Advertisement

Journal of Abnormal Child Psychology

, Volume 29, Issue 1, pp 1–10 | Cite as

Parental Anxiety Disorders, Child Anxiety Disorders, and the Perceived Parent–Child Relationship in an Australian High-Risk Sample

  • Erin B. McClure
  • Patricia A. Brennan
  • Constance Hammen
  • Robyne M. Le Brocque
Article

Abstract

This study was designed to explore the role of perceived parenting behavior in the relationship between parent and offspring anxiety disorders in a high-risk sample of adolescents. We examined the relationship between parental and child anxiety disorders and tested whether perceived parenting behavior acted as a mediator between these variables. Analyses were performed on a high-risk sample of 816 fifteen-year-olds drawn from a birth cohort in Queensland, Australia. Parental depression and income were covaried. Maternal anxiety disorder significantly predicted the presence of anxiety disorders in children; the association between paternal anxiety disorder and child anxiety disorder was not significant. There was no evidence that perceived parenting played a mediating role in the association between mother and child anxiety disorders. These results replicate earlier studies' findings of elevated rates of anxiety disorders among the offspring of anxious parents, but only when the child's mother is the anxious parent.

Risk anxiety disorder perceived parenting parental psychopathology 

Preview

Unable to display preview. Download preview PDF.

Unable to display preview. Download preview PDF.

REFERENCES

  1. Amin, N., Foa, E. B., & Coles, M. E. (1998). Negative interpretation bias in social phobia. Behaviour Research and Therapy, 36, 945-957.Google Scholar
  2. Andrews, G., Stewart, G., Allen, R., & Henderson, A. S. (1990). The genetics of six neurotic disorders: A twin study. Journal of Affective Disorders, 19, 23-29.Google Scholar
  3. Barber, B. K., Olsen, J. E., & Shagle, S. C. (1994). Associations between parental psychological and behavioral control and youth internalized and externalized behaviors. Child Development, 65, 1120-1136.Google Scholar
  4. Baron, R. M., & Kenny, D. A. (1986). The moderator-mediator variable distinction in social psychological research: Conceptual, strategic, and statistical considerations. Journal of Personality and Social Psychology, 51, 1173-1182.Google Scholar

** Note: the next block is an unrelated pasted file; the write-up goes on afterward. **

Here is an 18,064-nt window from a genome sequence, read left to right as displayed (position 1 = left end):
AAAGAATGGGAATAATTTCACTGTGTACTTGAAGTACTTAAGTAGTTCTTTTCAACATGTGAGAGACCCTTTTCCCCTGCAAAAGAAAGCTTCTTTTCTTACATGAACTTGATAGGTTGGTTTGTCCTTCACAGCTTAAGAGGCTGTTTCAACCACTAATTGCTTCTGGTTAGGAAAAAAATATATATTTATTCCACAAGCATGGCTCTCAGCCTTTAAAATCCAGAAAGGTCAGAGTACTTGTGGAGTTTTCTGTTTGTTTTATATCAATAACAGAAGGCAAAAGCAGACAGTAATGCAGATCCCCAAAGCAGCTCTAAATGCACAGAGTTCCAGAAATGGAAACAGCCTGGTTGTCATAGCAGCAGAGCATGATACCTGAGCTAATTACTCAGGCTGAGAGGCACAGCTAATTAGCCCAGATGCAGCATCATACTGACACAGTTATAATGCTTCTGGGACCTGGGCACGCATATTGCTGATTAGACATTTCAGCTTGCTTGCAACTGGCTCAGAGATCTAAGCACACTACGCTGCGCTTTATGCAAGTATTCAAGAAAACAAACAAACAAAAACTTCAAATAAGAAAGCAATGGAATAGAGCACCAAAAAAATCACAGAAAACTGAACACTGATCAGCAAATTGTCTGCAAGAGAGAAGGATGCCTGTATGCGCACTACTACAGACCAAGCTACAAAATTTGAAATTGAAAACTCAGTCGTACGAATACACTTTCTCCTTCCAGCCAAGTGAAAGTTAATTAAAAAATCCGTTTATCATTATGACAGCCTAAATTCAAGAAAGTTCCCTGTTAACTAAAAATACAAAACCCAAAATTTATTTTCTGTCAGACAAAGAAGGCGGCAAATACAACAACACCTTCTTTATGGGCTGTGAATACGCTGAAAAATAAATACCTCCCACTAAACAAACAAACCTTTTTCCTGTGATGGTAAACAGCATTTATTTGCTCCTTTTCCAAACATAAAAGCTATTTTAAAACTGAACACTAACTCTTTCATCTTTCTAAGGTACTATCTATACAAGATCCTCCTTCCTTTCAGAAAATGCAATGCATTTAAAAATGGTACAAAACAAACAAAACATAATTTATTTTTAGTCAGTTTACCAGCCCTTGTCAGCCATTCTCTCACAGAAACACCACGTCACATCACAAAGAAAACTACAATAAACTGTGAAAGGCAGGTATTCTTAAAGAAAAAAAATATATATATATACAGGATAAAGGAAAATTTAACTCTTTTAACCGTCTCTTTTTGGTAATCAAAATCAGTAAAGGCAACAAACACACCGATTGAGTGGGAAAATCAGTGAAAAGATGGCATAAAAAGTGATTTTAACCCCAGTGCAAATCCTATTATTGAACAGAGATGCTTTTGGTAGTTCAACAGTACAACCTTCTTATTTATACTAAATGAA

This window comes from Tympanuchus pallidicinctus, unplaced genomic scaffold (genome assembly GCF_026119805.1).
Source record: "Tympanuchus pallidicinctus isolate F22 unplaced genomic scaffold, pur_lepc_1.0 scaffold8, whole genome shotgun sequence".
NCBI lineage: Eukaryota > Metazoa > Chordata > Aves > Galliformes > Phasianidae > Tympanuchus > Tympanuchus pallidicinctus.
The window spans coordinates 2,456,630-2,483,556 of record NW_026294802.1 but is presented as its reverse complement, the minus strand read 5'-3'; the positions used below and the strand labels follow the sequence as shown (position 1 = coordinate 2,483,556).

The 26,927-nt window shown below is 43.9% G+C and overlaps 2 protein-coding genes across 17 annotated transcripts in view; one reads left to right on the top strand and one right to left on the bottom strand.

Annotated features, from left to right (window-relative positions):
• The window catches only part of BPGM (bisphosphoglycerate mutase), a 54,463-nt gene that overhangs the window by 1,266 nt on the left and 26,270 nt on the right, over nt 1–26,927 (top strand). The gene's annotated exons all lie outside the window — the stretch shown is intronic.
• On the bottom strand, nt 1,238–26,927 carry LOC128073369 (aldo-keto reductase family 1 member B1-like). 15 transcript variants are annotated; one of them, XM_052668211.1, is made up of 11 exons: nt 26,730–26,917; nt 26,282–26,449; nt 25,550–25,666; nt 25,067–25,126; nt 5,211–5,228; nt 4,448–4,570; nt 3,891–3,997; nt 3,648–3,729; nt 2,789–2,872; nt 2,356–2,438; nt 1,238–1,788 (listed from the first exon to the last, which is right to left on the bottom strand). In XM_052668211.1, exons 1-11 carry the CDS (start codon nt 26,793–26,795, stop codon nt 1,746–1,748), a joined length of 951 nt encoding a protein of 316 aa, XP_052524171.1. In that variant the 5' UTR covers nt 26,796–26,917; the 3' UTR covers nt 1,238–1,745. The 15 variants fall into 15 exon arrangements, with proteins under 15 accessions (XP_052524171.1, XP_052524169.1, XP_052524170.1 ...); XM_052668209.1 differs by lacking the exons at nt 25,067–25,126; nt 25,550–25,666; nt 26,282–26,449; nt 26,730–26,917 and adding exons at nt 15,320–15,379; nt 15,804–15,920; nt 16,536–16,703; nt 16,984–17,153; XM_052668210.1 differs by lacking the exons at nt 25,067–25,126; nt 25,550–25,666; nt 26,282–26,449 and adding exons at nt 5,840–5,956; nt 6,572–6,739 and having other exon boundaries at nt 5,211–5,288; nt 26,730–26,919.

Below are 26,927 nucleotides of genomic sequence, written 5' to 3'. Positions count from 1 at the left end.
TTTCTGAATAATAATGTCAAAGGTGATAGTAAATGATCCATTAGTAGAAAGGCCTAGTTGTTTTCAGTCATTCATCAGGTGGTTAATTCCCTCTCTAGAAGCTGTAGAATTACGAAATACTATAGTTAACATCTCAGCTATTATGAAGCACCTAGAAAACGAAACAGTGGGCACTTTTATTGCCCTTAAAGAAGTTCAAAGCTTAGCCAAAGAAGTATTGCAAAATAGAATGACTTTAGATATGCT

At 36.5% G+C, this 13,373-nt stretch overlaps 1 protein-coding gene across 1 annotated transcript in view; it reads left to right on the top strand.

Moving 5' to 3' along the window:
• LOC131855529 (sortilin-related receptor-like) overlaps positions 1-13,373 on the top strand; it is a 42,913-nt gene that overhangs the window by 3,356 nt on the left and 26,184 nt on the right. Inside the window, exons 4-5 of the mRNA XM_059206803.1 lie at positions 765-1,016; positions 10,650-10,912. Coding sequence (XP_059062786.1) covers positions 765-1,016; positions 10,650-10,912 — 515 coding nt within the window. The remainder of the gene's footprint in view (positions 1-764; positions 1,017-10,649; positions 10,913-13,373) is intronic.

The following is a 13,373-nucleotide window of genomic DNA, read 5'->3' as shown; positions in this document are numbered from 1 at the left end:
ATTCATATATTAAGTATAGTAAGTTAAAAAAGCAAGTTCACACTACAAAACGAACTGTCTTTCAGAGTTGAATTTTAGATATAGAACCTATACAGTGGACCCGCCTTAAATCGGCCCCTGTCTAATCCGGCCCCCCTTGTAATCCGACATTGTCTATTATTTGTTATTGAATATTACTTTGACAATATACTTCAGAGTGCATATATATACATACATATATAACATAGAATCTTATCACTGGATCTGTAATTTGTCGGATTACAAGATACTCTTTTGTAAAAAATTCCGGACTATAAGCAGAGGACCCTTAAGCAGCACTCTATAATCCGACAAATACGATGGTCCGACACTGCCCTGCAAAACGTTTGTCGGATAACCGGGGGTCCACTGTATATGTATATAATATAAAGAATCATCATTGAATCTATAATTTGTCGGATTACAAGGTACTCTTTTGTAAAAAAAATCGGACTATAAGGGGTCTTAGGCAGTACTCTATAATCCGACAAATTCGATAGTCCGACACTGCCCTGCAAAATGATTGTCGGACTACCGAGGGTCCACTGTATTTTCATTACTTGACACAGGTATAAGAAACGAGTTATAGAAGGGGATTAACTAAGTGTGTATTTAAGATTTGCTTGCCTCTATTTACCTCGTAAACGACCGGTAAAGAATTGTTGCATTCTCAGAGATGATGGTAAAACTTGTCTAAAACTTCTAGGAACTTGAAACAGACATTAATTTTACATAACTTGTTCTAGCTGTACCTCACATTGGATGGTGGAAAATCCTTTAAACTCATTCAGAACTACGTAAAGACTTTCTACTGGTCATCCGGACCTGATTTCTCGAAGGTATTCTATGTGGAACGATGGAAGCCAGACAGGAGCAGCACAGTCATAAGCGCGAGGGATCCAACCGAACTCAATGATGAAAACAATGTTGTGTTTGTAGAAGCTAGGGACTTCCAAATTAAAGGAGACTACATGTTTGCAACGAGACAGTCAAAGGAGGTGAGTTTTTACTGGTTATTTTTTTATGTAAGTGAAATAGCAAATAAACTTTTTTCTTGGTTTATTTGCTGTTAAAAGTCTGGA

5. Bedford, A., Foulds, G. A., & Sheffield (1976). A new personal disturbance scale (DSSI/sAD). British Journal of Social and Clinical Psychology, 15, 387-394.Google Scholar
  6. Beck, A. T. (1987). Beck Depression Inventory. San Antonio, TX: The Psychological Corporation.Google Scholar
  7. Beidel, D. C., & Turner, S. M. (1997). At risk for anxiety: I. Psychopathology in the offspring of anxious parents. Journal of the American Academy of Child and Adolescent Psychiatry, 36, 918-924.Google Scholar
  8. Brennan, P. A., Hammen, C., Andersen, M. J., Bor, W., Najman, J. M., & Williams, G. M. (in press). Chronicity, severity and timing of maternal depressive symptoms: Relationships with child outcomes at age five. Developmental Psychology.Google Scholar
  9. Breslau, N. (1985). Depressive symptoms, major depression, and generalized anxiety: A comparison of self-reports on CES-D and results from diagnostic interview. Psychiatry Research, 15, 219-229.Google Scholar
  10. Capps, L., Sigman, M., Sena, R., Henker, B., & Whalen, C. (1996). Fear, anxiety, and perceived control in children of agoraphobic parents. Journal of Child Psychology, Psychiatry, and Allied Disciplines, 37, 445-452.Google Scholar
  11. Crijnen, A. A. M., Achenbach, T. M., & Verhulst, F. C. (1997). Comparisons of problems reported by parents of children in 12 cultures: Total problems, externalizing, and internalizing. Journal of the American Academy of Child & Adolescent Psychiatry, 36, 1269-1277.Google Scholar
  12. Dierker, L. C., Merikangas, K. R., & Szatmari, P. (1999). Influence of parental concordance for psychiatric disorders on psychopathology in offspring. Journal of the American Academy of Child and Adolescent Psychiatry, 38, 280-288.Google Scholar
  13. First, M. B., Spitzer, R. L., Gibbon, M., & Williams, J. B. W. (1995). Structured clinical interview for DSM-IV axis I disorders. Washington: American Psychiatric Press.Google Scholar
  14. Fleiss, J. L. (1982). Statistical methods for rates and proportions (2nd ed.). New York: Wiley.Google Scholar
  15. Gerlsma, C., Emmelkamp, P. M. G., Arrindell, W. A. (1990). Anxiety, depression and perception of early parenting: A meta-analysis. Clinical Psychology Review, 10, 251-277.Google Scholar
  16. Goldstein, R. B., Wickramaratne, P. J., Horwath, E., & Weissman, M. M. (1997). Familial aggregation and phenomenology of 'early'-onset (at or before age 20 years) panic disorder. Archives of General Psychiatry, 54, 271-278.Google Scholar
  17. Hankin, B. L., Abramson, L. Y., Moffitt, T. E., Silva, P. A., McGee, R., & Angell, K. E. (1998). Development of depression from preadolescence to young adulthood: Emerging gender differences in a 10-year longitudinal study. Journal of Abnormal Psychology, 107, 128-140.Google Scholar